The Rockefeller Foundation's Campaign for American Workers Initiative supports the development of new rules and new tools for the 21st century economy though innovative products and policies to increase economic security within the U.S. workforce, particularly among poor and vulnerable workers.
The National Academy of Social Insurance (NASI) is a non-profit, nonpartisan organization made up of the nation's leading experts on social insurance. Its mission is to promote understanding of how social insurance contributes to economic security and a vibrant economy.
Social Security and Medicare Benefits Are Inadequate at Best and Continue to Decline
The economic security of Americans has been deteriorating over the past decade – and particularly during the current recession. Many predict that the economy will get worse before it gets better. Americans and our institutions have not been challenged to such an extent in several generations, and some question our resiliency.
On the eve of the 74th anniversary of Social Security, nearly nine in ten (88%) Americans say Social Security is more important than ever as a result of today's economic crisis, and three-quarters of Americans say it is critical to preserve Social Security even if it means that working Americans have to pay higher taxes to do so, according to a poll released today by the National Academy of Social Insurance (NASI) and the Rockefeller Foundation.
The poll of 1,488 Americans, conducted between July 7-14 by the Benenson Strategy Group, sends a strong message to policymakers about the value that Americans place on Social Security benefits for themselves and the country as a whole – with over 75 percent of Americans saying that Social Security is or will be an important part of their retirement and nearly half of recipients stating that they would be unable to afford food, clothing or housing without it.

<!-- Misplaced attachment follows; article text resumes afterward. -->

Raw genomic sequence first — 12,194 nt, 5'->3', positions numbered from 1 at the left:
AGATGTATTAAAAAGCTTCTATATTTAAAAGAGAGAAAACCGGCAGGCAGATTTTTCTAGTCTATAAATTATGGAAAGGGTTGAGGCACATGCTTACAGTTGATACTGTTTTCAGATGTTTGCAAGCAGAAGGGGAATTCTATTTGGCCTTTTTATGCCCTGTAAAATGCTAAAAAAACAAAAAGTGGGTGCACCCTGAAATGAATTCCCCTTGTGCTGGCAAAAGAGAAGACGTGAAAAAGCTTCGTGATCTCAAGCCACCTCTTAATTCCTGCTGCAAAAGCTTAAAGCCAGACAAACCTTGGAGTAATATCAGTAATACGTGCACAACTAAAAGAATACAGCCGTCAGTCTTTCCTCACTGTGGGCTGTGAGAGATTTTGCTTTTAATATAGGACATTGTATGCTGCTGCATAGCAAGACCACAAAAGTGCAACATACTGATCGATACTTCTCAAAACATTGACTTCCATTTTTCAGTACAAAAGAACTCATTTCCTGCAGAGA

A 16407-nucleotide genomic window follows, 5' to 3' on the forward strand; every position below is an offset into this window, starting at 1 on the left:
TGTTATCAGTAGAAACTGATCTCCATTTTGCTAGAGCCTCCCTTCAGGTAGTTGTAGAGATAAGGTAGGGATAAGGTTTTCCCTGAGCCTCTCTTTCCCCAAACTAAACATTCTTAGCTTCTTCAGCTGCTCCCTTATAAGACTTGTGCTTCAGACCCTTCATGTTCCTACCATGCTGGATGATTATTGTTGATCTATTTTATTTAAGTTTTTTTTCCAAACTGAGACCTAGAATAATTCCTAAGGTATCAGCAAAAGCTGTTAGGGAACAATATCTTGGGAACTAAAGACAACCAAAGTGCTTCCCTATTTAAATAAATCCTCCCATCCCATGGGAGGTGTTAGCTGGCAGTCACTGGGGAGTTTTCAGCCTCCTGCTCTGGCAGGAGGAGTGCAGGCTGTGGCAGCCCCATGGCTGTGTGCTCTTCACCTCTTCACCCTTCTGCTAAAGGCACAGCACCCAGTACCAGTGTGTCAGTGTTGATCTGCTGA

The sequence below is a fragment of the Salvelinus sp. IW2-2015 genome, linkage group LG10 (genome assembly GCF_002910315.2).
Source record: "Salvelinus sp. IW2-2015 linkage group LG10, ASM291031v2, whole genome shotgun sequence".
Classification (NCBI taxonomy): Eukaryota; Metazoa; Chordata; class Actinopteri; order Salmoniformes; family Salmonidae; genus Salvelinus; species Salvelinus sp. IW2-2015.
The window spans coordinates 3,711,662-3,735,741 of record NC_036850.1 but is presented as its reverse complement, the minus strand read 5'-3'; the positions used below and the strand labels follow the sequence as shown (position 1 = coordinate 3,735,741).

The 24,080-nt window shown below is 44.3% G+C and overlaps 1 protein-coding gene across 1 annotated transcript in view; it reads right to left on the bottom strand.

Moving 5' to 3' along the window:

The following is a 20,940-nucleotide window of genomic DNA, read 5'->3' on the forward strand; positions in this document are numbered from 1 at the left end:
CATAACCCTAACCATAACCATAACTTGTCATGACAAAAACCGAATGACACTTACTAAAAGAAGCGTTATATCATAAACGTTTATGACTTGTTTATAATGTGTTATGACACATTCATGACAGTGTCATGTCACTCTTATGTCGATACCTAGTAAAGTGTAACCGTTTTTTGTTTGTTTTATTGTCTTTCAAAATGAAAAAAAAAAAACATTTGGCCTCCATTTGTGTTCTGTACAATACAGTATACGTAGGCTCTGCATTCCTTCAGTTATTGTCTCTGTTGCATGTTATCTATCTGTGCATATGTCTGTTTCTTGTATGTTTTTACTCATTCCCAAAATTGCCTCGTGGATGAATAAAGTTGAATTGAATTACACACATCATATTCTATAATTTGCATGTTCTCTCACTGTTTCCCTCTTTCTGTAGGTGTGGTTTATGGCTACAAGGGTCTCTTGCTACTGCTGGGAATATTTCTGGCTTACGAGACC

With the vast importance that Social Security has in the lives of so many Americans, an overwhelming number – 90 percent – want Congress to act within the next two years to preserve Social Security. Americans are willing to pay for Social Security because they value it for themselves (72%), for their families (75%), and for the security and stability it provides to millions of retired Americans, disabled individuals, and children and widowed spouses of deceased workers (87%).
“The recession underscores the critical role Social Security fills for working families and retirees across the nation,” said Kenneth S. Apfel, Chair of the NASI Board of Directors and Commissioner of Social Security from 1997 to 2001. “On the eve of the 74th anniversary of the signing of the Social Security Act, it is striking to see how deeply Americans value the program, they want to preserve and improve it, and they are willing to pay for it.”
"In these challenging economic times, Americans are calling on their leaders to ensure that Social Security remains a strong, sustainable safety net," said Judith Rodin, the Rockefeller Foundation's president. "Seventy-four years ago, the Rockefeller Foundation helped inform Social Security's inception and implementation. Today, we're proud to build on that legacy by supporting a new generation of products and policies that bolster resilience to economic risk and protect Americans' retirements."
“The recession has changed the way Americans think about their future,” said Joel Benenson, President of the Benenson Strategy Group. “Americans have re-learned that we can't always count on the stock market, so we need to be able to count on Social Security. Americans are willing to invest in the peace of mind Social Security provides.”